Parents, student speak up about grading system problems

Screen shot of the online grade book. - Courtesy of
Screen shot of the online grade book.
— image credit: Courtesy of

Another year, another round of confusion and displeasure about Federal Way Public Schools' standards based grading (SBG) system.

The first rumblings about this year's iteration of SBG came at the Oct. 15 school board meeting, with parent Michael Scuderi pointing out that part of the SBG grading algorithm, known as the Power Law, caused a weird skewing of grades.

At the Oct. 25 school board meeting, a number of parents and one student voiced their concerns about SBG and its effect on students, parents and teachers.

Carrie Newcombe, a parent, said she feels the district's constant tinkering with the grading system over the past few years has really shortchanged the district's consumers: students and parents.

"I cannot express enough my frustration and disappointment in this new grading system, particularly the Power Law piece," Newcombe said. "It is simply not a fair or logical system. Teachers and students are already feeling the pressure to explore ways to cheat the system, so to speak. Students are learning to underperform on tests in the beginning, and then put real effort into the later ones so their grade looks good. Teachers feel the need to manipulate grade information in order to end up with grades that accurately reflect the performance of their students. Because the reality is, this new grading system does not."

Newcombe said the district has grossly missed the mark of its consumers and has implemented a system that is simply not working.

"It's inaccurate, complicated and extremely frustrating to use," she added. "We are your consumers. We expect more competent, thoughtful decisions, when you're making decisions with very real consequences."

Daanish Khazi, who attends Thomas Jefferson High School and was the lone student speaking about the issue on Oct. 25, said the new iteration of SBG feels like a "top-down" decision that wasn't given much forethought before it was deployed and applied at the classroom level.

"When the decisions are made from the top, it doesn't necessarily reflect how it fits into the classroom setting," he said, noting how the Power Law should help students as they progress. "But progression isn't really measured within the classroom, in terms of how the assignments are inputted. The chronology of assignments are pretty arbitrary, and the grade book doesn't account for time or consistency. It counts simply for chronology — which (assignment/test) is put in first, and what's put in next."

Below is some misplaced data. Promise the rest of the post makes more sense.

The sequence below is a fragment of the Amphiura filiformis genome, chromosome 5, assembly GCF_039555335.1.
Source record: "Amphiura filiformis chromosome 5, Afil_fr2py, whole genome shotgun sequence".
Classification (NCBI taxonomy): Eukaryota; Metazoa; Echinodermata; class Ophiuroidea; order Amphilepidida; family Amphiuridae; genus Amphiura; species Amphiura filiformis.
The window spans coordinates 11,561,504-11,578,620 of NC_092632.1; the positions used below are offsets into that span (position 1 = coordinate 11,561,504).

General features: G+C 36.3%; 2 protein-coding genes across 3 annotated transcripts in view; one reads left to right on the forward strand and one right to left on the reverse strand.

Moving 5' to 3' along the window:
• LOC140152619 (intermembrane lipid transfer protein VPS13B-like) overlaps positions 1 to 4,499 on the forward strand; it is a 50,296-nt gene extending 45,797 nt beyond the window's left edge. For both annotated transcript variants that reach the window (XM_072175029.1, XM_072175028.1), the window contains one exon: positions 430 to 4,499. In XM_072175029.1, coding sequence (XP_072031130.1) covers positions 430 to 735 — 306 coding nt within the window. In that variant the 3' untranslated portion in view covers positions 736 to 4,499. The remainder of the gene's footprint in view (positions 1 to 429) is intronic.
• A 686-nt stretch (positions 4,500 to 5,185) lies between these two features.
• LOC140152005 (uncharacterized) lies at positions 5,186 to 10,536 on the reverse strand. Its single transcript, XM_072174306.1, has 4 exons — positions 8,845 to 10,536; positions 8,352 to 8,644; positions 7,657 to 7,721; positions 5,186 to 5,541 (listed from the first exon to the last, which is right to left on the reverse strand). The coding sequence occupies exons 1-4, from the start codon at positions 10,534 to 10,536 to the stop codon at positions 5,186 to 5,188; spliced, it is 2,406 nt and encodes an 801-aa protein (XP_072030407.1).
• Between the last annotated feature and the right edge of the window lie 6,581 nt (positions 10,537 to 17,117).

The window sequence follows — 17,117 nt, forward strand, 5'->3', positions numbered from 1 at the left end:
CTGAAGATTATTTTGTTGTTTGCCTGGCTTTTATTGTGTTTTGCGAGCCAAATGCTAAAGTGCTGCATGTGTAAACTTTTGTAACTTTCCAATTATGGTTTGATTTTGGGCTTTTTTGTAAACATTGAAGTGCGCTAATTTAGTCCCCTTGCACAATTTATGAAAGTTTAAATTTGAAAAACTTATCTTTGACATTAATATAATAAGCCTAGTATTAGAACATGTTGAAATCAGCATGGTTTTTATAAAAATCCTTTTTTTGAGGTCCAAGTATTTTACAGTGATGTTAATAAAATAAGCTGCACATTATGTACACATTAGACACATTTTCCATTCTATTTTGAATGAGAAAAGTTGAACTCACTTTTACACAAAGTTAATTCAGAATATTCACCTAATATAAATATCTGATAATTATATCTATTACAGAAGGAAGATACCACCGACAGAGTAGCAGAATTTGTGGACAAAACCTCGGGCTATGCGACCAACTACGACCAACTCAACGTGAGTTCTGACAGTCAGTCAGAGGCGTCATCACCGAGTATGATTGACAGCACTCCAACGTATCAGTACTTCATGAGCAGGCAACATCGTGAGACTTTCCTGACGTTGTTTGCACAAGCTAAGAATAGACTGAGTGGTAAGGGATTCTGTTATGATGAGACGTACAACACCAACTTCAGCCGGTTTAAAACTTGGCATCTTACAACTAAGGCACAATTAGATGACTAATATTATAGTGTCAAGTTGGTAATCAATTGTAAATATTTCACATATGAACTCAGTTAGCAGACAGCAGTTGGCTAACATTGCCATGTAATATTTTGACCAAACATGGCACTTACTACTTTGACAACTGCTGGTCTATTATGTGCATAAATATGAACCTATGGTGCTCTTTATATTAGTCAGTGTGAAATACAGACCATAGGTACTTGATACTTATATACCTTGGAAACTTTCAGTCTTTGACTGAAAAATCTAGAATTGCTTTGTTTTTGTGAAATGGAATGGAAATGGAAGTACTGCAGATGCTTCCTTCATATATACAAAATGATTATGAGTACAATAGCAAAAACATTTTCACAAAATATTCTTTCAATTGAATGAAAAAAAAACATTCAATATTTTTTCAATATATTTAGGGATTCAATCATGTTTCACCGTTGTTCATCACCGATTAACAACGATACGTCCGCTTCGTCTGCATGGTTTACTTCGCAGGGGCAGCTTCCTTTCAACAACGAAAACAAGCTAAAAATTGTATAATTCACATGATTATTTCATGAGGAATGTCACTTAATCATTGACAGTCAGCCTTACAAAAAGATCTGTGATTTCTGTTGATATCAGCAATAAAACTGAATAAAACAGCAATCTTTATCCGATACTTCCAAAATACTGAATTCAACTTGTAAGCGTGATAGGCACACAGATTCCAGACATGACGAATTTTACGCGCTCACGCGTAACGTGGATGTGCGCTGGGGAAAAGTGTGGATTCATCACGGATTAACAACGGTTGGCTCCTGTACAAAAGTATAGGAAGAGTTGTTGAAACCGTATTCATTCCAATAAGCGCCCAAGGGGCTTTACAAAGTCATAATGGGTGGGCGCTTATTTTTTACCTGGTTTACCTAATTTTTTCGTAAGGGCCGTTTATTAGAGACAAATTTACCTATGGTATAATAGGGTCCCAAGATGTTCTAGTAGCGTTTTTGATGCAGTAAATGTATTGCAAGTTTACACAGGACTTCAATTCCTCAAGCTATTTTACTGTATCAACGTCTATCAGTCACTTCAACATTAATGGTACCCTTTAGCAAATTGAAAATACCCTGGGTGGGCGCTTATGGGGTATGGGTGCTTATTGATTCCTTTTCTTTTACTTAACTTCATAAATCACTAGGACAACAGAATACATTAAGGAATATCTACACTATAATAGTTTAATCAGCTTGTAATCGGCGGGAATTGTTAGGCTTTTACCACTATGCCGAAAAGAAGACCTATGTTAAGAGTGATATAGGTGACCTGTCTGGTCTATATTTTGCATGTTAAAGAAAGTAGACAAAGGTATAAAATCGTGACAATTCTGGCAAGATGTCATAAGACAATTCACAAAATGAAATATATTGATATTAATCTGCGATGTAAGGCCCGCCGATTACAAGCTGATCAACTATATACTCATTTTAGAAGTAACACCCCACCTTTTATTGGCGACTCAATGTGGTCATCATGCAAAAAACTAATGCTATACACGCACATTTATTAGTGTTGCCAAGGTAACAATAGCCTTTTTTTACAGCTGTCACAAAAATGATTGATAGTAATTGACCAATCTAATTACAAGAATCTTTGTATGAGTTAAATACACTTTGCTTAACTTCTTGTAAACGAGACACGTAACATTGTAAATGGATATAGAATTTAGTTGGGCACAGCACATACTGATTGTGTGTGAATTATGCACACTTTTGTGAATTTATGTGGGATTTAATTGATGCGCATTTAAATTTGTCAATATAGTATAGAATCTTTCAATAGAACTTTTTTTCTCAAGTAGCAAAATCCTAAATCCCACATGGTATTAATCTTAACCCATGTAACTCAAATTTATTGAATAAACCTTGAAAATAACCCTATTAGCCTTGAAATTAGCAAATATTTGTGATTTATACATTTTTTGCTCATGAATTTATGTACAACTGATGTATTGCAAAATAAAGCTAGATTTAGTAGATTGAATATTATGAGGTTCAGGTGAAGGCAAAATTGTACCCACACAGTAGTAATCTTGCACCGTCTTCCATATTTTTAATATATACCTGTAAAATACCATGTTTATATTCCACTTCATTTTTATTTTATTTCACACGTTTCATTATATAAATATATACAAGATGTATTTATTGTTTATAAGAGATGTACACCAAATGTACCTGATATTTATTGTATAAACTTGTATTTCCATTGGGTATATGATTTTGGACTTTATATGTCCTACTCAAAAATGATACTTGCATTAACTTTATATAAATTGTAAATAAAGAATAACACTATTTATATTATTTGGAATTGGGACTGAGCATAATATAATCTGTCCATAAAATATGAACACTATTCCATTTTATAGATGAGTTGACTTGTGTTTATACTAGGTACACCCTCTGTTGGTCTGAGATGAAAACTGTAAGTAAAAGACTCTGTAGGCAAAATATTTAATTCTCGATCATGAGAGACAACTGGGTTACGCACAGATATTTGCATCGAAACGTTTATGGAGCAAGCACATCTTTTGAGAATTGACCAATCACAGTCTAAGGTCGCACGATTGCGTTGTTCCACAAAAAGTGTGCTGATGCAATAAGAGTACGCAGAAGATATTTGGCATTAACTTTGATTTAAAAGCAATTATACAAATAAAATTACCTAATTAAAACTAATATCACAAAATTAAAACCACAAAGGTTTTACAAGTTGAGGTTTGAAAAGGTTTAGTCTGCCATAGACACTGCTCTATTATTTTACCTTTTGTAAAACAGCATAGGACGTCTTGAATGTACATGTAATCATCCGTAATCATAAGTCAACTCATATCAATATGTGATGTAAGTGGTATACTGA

Khazi said that if a teacher takes in two assignments on a given day, and a student gets a grade of 1 on one assignment and a 4 on the other, the variable aspect depends on whether the teacher inputs the 1 score first, or the 4 score first.

"Depending on whether she puts the 1 in first, or the 4 in first, that can make a pass or fail for the student," he noted. "It's nearly impossible to mitigate the effects of this tremendously arbitrary Power Law. It's hard to understand in the first place, and trying to extrapolate its results is even harder."

Khazi said the system puts a lot of pressure on the students.

"It kind of destroys the intrinsic value of learning since they're so focused on how to fix the system, to find out how they can get the right numbers," he added. "Students should focus on how they should learn, not on how they can get an A."

Shelley Scuderi, a parent, said that the district has failed to deliver on its promises to students and families for three years now.

"Each year, we have been promised that the new system addresses the problems of the previous year, but have once again been severely disappointed," she said. "The current new system is not only very difficult to understand, it is far worse…It cannot serve its basic purpose, an effective and easy-to-understand grading system."

Scuderi touched on the fact that district officials seemed oblivious to the traps being presented by the Power Law and that it took a parent pointing it out to get the issue examined.

Along with this, Scuderi said district officials met with a small group of concerned parents on Oct. 17, and that the parents were treated to a startling admission by the district officials they spoke with.

"Some parents met with district administration and were told that afternoon that the district knew there were issues with the system back in August," she said. "This is unconscionable, that district administration knew about issues and yet proceeded on. No matter how all this came about, there is something seriously wrong with this district and how business is being conducted. Students are being used as guinea pigs to test various theories, and no one is minding the store. It is our children's futures being impacted by this apparent lack of accountability."

Scuderi concluded: "Enough is enough."

School district defends and explains grading system

Decatur principal Dave Brower gave a presentation at the Oct. 29 school board meeting on what the grading system is — and how the district believes it should work. Brower touched briefly on problems with part of the algorithm SBG uses to determine student success, called the "Power Law." It was acknowledged that the Power Law was causing an "inflation," but that the equation had been modified. Click here to read more.


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